Not including a weeklong spring break, Portland Public Schools has eight days before schools are expected to reopen for elementary students, under requirements announced last week by Gov. Kate Brown.
“We won’t be returning to classrooms set up in a way we’ve always been used to, but we will be returning to safe learning spaces that have been adapted to meet our current needs and requirements,” said PPS Superintendent Guadalupe Guerrero during the meeting.
The district shared that 100% of teachers and school staff have had access to the COVID-19 vaccine. Every school will have a school nurse or health assistant, and custodial positions are almost all filled.
The district said ventilation and air quality in school buildings have been checked and improved too.
“The building ventilation systems have been inspected to ensure that they are operating properly, and have been modified to maximize the amount of fresh air that comes into the building,” said PPS Chief Operating Officer Dan Jung.
“Ventilation systems now run longer and continuously throughout the day, third party assessments have been completed, and all noted repairs have been made.”
Jung said the district has purchased HEPA filters for every classroom.
The district has made these inspections, repairs and upgrades against a ticking clock. Elementary students are expected to return to school the week of March 29, and based on a brief PPS survey sent to families, 64% of families want hybrid instruction.
According to the district, the hybrid model will have elementary students learning in small groups for two hours and 15 minutes four days a week, with full distance learning on Wednesdays.
But the district, like others around the state, is still waiting on the official executive order from Brown, as well as updated guidance from the Oregon Department of Education for more specifics. ODE said Friday the guidance would be shared on or before March 19. That doesn’t give districts like PPS a lot of time to implement them.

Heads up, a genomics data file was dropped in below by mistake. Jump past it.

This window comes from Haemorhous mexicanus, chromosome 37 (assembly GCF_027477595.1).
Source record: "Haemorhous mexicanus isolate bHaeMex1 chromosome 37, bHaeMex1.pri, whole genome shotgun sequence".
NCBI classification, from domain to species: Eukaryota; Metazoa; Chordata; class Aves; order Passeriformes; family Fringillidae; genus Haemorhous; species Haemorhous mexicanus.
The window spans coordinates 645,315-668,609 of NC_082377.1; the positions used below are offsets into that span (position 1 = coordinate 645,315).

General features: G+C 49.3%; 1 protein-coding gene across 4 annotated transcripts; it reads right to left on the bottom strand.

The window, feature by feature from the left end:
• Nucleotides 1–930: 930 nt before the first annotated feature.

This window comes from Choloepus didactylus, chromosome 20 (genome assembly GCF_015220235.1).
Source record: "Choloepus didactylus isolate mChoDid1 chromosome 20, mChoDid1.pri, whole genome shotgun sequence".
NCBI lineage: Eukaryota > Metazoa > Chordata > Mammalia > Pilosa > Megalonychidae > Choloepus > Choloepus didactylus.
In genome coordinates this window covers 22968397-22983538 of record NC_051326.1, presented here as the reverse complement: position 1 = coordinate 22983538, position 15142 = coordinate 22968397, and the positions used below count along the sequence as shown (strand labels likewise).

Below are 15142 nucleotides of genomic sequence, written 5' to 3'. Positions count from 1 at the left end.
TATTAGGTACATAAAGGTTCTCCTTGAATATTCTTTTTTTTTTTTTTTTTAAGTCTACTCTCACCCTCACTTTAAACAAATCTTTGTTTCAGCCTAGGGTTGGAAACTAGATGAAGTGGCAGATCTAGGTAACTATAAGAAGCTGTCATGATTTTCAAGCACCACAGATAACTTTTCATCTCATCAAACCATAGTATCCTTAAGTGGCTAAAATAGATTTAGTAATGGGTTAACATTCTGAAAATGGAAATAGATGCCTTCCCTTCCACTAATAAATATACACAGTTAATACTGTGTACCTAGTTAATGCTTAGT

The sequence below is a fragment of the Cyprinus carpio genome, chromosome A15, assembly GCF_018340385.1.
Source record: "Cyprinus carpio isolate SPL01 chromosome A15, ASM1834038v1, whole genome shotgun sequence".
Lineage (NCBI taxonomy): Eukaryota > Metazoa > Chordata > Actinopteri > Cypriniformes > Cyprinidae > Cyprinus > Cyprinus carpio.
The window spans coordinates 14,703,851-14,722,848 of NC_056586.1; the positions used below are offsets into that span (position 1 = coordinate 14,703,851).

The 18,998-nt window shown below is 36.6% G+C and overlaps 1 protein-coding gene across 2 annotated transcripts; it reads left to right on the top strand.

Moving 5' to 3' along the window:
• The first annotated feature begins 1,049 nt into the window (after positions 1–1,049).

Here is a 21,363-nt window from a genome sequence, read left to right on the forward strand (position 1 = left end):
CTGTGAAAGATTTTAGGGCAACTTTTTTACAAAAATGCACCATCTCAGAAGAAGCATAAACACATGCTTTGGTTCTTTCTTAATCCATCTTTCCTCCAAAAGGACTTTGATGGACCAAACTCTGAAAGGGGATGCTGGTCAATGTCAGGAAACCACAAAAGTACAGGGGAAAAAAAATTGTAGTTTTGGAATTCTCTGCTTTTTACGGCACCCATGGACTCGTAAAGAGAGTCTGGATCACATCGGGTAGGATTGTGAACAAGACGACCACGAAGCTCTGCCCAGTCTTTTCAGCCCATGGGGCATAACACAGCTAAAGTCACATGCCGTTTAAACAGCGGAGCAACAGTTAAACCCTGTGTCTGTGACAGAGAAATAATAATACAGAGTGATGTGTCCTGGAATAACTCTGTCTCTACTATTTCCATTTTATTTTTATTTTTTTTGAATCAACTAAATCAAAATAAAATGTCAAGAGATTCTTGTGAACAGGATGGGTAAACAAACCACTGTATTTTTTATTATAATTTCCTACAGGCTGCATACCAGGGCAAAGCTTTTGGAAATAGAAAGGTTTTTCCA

“If you’re changing the guidelines, districts aren’t going to be able to do too much with a day or two’s notice before an expected week of return,” Guerrero said.
What hybrid instruction will look like is still the subject of negotiations between the district and the Portland Association of Teachers.
In her report to the board, PAT President Elizabeth Thiel presented the results of conversations across 83 school buildings with 1,517 educators participating.
Educators shared social interaction as students’ greatest need not being met in comprehensive distance learning.
When asked about their plan for distance learning, educators called for in-person opportunities focused on students’ social-emotional health and physical health, while maintaining distance learning for core subjects.
“Our strongest path forward together is to build a program around I think what we all believe in, which is meeting our students’ needs,” Thiel said.
Going forward, district officials said they would share a survey with middle and high school families to figure out whether hybrid or distance learning is preferable for families. Brown’s announcement directs schools to welcome students in grades 6-12 the week of April 19.
During the board meeting, one parent requested more in-person instruction than the current hybrid model shared by the district. It reflects a petition being circulated by an Oregon group that led a fundraising campaign to reopen schools.
Other families, staff, and community members have shared concerns about reopening too soon and without a safe plan. Mxm Bloc, a local group, is planning a rally Saturday to demand a “safe and equitable plan to return to in-person learning.”
“Everyone wants to see kids back in classrooms, but what constitutes ‘safe’ means something different when your community is at higher risk when it comes to getting sick and dying from Covid,” said Mxm Bloc organizer Rashelle Chase in a release announcing the rally.
“We need to see an actual plan for a safe and equitable return to classrooms, and it needs to be one our school staff and our communities of color feel comfortable with.”
Several board members asked the district to be more transparent and communicative with families in its planning for hybrid instruction. District communication officials said there will soon be a “concerted campaign” communicating directly to families.
“What we don’t want them feeling is any doubt about the readiness of our schools from a health and safety point of view,” Guerrero said.